• Sort through the challenges. It’s worth it. Focus on the positive aspects of your marriage. Being willing to work on the issues in your marriage will result in a deeper bond with your partner. Keep your eye on the light at the end of the tunnel.
  • Be present with your partner. Commit to improving your marriage, instead of trying to escape it through infidelity or working late to avoid your spouse.
  • Think of all the good things about your spouse. It’s easy to keep a tally of what you do for your partner versus what their partner does for you. But you can’t keep track of your partner’s every move. If you keep score of who does what in the relationship, you’ll always feel like you do more for them than they do for you. Instead, focus on what you can bring to the relationship to make your spouse happy. Don’t forget to remember the good memories you both have shared.


The conflict could appear in many different forms. It could show up as arguments, disagreements, or tension between spouses.


The Four Horsemen of The Apocalypse


Dr. John Gottman is an expert in relationship dynamics. He has described the conflict types below as the “four horsemen of the apocalypse” because of their negative impacts on a relationship:


  1. Criticism

This is an attack on the other person’s character. The motivation behind it is usually to assert who’s right and who’s wrong. Examples of criticism include:

  • Use of superlatives like “Always” or “Never”
  • “You’re the kind of person to...”
  • “I don’t get why you’re so...”


  1. Contempt

Contempt is an attempt to insult or show hostility toward your partner. Contempt could look like:

  • Name calling (“lazy”, “dumb”, etc.)
  • Sarcasm or mockery of the other person
  • Sneering
  • Eye rolls


  1. Defensiveness

This happens when you feel like a victim. Defensiveness makes you take steps to protect yourself from possible conflict. Examples of defensiveness include:

  • Matching your spouse’s complaint with one of your own
  • “I did X because you did Y...”
  • “It’s not fair...”
  • Excuses like “It’s not my fault...”
  • Repeating yourself without listening to your partner’s response


  1. Stonewalling

Stonewalling happens when one or both partners distance themselves in an attempt to avoid conflict. Stonewalling behaviors include:

  • Changing the subject
  • The silent treatment
  • Physically distancing yourself from your partner

Marriages aren’t successful because of some well-kept secret, or one or both partners being smarter or financially well-off. Instead of focusing on negative traits, they support on another. Rather than respond to your partner’s request with the attitude of “Yes, but...”, they think in terms of “Yes, and...”.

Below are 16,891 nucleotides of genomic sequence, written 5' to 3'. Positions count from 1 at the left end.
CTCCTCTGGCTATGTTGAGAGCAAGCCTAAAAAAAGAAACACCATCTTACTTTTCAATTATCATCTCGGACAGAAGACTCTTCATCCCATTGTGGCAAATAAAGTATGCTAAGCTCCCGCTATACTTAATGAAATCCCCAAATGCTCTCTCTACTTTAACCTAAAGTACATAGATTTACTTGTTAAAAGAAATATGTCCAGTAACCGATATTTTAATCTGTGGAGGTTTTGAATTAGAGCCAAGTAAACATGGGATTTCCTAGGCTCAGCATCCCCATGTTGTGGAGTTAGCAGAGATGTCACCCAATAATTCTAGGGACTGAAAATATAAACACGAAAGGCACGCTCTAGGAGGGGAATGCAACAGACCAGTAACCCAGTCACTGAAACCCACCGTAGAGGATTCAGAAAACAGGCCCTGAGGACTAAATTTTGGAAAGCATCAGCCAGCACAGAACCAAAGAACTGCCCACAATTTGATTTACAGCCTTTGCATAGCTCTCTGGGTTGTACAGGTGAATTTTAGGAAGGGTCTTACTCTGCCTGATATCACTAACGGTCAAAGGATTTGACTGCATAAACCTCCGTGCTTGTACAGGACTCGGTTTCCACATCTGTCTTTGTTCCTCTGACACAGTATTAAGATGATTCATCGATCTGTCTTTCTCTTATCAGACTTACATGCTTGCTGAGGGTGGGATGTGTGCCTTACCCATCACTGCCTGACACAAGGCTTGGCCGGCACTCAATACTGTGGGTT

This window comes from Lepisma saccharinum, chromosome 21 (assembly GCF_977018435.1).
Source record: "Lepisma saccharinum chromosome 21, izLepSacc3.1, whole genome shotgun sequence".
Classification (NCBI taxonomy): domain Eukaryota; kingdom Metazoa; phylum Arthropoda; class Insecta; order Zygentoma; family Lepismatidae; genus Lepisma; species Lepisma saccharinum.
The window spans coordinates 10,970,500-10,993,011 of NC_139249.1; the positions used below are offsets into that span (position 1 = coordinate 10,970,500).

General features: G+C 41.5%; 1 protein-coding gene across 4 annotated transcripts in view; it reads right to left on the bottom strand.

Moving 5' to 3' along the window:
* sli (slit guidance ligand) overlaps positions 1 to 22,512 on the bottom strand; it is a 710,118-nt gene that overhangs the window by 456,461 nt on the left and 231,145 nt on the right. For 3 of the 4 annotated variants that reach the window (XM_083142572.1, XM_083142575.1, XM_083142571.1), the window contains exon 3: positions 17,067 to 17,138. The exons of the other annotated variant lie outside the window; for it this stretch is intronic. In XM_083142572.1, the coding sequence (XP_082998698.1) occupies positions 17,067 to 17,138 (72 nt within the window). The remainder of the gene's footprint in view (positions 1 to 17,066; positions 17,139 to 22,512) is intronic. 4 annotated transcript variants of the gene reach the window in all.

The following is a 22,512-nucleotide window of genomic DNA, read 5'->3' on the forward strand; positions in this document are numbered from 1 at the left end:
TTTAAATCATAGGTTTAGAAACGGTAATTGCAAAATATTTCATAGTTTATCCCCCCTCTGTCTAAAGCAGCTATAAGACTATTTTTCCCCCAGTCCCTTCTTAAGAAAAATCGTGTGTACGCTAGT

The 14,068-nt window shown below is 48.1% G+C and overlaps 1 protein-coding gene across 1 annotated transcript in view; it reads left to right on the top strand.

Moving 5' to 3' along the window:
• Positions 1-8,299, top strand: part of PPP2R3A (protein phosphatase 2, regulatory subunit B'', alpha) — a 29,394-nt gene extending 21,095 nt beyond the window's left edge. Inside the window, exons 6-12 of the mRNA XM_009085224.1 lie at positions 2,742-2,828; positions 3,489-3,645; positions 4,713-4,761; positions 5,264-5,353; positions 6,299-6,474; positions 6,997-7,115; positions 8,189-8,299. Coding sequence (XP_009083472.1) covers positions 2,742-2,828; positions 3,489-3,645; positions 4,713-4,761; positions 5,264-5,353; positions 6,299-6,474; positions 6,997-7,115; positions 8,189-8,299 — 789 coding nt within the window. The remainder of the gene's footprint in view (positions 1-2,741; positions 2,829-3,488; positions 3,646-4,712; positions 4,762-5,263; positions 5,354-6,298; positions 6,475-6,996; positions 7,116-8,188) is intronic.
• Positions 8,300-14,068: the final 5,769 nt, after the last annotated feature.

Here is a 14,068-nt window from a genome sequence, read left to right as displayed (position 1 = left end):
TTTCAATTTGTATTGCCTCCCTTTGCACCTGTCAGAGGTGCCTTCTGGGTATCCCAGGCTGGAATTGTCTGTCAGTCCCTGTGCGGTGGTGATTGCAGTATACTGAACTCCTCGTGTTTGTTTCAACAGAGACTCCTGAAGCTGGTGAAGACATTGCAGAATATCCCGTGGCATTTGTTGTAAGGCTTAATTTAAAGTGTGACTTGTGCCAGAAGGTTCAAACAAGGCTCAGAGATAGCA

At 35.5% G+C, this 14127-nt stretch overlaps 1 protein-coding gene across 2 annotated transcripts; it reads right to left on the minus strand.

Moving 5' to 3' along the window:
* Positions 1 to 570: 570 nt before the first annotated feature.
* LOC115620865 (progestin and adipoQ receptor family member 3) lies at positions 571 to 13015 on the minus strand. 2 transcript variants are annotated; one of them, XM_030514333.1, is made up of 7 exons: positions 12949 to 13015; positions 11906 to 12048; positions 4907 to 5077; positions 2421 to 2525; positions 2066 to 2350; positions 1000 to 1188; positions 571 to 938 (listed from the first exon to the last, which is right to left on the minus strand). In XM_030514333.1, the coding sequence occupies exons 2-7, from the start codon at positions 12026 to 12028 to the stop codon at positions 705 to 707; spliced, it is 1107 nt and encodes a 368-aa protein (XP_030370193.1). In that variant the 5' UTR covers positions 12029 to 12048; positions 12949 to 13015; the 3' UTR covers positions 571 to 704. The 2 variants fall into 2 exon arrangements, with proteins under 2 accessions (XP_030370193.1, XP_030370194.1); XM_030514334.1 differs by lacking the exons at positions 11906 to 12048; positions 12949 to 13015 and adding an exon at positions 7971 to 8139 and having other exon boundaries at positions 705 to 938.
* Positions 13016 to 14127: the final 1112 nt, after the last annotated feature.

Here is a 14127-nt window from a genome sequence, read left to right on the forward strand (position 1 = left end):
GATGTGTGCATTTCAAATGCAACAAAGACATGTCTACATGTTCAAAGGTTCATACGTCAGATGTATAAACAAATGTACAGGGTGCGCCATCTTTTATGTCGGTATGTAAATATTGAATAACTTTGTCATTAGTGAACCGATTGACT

Infidelity is One of The Top Reasons for Divorce


What is infidelity? Infidelity is when one or both partners seek sexual or emotional intimacy outside of their relationship. It can show up in many different forms, including:

  • Long and short-term affairs
  • “Friends with benefits” type relationships
  • Internet relationships
  • One night stands


Recover From The Affair


Therapists use a 3 step process to help couples recover from infidelity:

  1. Deal With The Impact

Infidelity can shake a person to their core. At this point, it’s important to find ways to accept this information and function throughout everyday life.

  1. Understand Why it Happened

You need to understand the reason it occurred. Then, you need to discover how you can rebuild the sense of security and intimacy with your partner.

  1. Moving Forward

Whether as a couple or alone, you will need to move on from this event. If you choose to stay together, you both will need to discuss the good and bad parts of your relationship and develop a realistic outlook that you can share. The spouse who had the affair needs to figure out how to let go of their guilt. The spouse who was cheated on will need to find a way to let go of the temptation to punish their partner for what they did.


Your Marriage Can Survive an Affair


While it’s easy to say that infidelity is unforgivable, many couples have decided to work through their issues and stay together. Even though a large majority of people say they’d leave their spouse if they were unfaithful, research shows that 50-60% of married people opt to reconcile after an affair.


Celebrities like Macaulay Culkin, Olivia Wilde, Leann Rimes and Demi Moore all got married young. And none of them have remained married to those same partners. Even though teen marriage has decreased over the past half-decade, in the United States, 16% of men and 25% of women marry before age 23. Marrying too young remain one of the top reasons for divorce.


Why it May be a Good Idea to Wait